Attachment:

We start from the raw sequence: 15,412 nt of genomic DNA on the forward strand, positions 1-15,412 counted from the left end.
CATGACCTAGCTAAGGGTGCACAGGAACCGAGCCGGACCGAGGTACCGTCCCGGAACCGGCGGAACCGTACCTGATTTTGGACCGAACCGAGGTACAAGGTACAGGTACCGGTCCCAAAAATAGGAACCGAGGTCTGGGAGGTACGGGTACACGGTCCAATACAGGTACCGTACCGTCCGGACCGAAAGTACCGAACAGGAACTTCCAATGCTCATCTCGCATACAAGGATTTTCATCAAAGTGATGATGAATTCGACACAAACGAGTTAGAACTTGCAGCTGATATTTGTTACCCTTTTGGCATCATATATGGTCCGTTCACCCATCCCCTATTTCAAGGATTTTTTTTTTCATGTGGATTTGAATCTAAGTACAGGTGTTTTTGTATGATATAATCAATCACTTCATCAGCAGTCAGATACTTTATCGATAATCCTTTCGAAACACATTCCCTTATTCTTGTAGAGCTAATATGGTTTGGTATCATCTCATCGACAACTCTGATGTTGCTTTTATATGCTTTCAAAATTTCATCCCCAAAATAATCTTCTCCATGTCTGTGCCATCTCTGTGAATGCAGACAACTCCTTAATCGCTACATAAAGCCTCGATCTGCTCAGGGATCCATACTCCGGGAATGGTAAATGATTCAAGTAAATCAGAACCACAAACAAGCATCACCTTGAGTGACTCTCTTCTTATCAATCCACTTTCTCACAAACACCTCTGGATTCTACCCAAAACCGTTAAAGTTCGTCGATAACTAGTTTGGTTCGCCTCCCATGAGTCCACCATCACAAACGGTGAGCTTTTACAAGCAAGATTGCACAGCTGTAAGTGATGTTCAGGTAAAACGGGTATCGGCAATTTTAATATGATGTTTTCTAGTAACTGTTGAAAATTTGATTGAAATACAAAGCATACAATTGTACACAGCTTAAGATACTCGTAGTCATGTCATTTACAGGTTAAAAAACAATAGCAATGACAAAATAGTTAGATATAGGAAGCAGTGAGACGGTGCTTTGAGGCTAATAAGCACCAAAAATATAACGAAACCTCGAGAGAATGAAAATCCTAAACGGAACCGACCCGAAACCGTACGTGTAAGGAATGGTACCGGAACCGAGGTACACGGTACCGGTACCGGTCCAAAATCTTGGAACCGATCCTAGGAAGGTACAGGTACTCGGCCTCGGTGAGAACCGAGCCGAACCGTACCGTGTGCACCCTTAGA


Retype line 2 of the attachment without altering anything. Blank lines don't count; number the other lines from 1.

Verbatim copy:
CATGACCTAGCTAAGGGTGCACAGGAACCGAGCCGGACCGAGGTACCGTCCCGGAACCGGCGGAACCGTACCTGATTTTGGACCGAACCGAGGTACAAGGTACAGGTACCGGTCCCAAAAATAGGAACCGAGGTCTGGGAGGTACGGGTACACGGTCCAATACAGGTACCGTACCGTCCGGACCGAAAGTACCGAACAGGAACTTCCAATGCTCATCTCGCATACAAGGATTTTCATCAAAGTGATGATGAATTCGACACAAACGAGTTAGAACTTGCAGCTGATATTTGTTACCCTTTTGGCATCATATATGGTCCGTTCACCCATCCCCTATTTCAAGGATTTTTTTTTTCATGTGGATTTGAATCTAAGTACAGGTGTTTTTGTATGATATAATCAATCACTTCATCAGCAGTCAGATACTTTATCGATAATCCTTTCGAAACACATTCCCTTATTCTTGTAGAGCTAATATGGTTTGGTATCATCTCATCGACAACTCTGATGTTGCTTTTATATGCTTTCAAAATTTCATCCCCAAAATAATCTTCTCCATGTCTGTGCCATCTCTGTGAATGCAGACAACTCCTTAATCGCTACATAAAGCCTCGATCTGCTCAGGGATCCATACTCCGGGAATGGTAAATGATTCAAGTAAATCAGAACCACAAACAAGCATCACCTTGAGTGACTCTCTTCTTATCAATCCACTTTCTCACAAACACCTCTGGATTCTACCCAAAACCGTTAAAGTTCGTCGATAACTAGTTTGGTTCGCCTCCCATGAGTCCACCATCACAAACGGTGAGCTTTTACAAGCAAGATTGCACAGCTGTAAGTGATGTTCAGGTAAAACGGGTATCGGCAATTTTAATATGATGTTTTCTAGTAACTGTTGAAAATTTGATTGAAATACAAAGCATACAATTGTACACAGCTTAAGATACTCGTAGTCATGTCATTTACAGGTTAAAAAACAATAGCAATGACAAAATAGTTAGATATAGGAAGCAGTGAGACGGTGCTTTGAGGCTAATAAGCACCAAAAATATAACGAAACCTCGAGAGAATGAAAATCCTAAACGGAACCGACCCGAAACCGTACGTGTAAGGAATGGTACCGGAACCGAGGTACACGGTACCGGTACCGGTCCAAAATCTTGGAACCGATCCTAGGAAGGTACAGGTACTCGGCCTCGGTGAGAACCGAGCCGAACCGTACCGTGTGCACCCTTAGA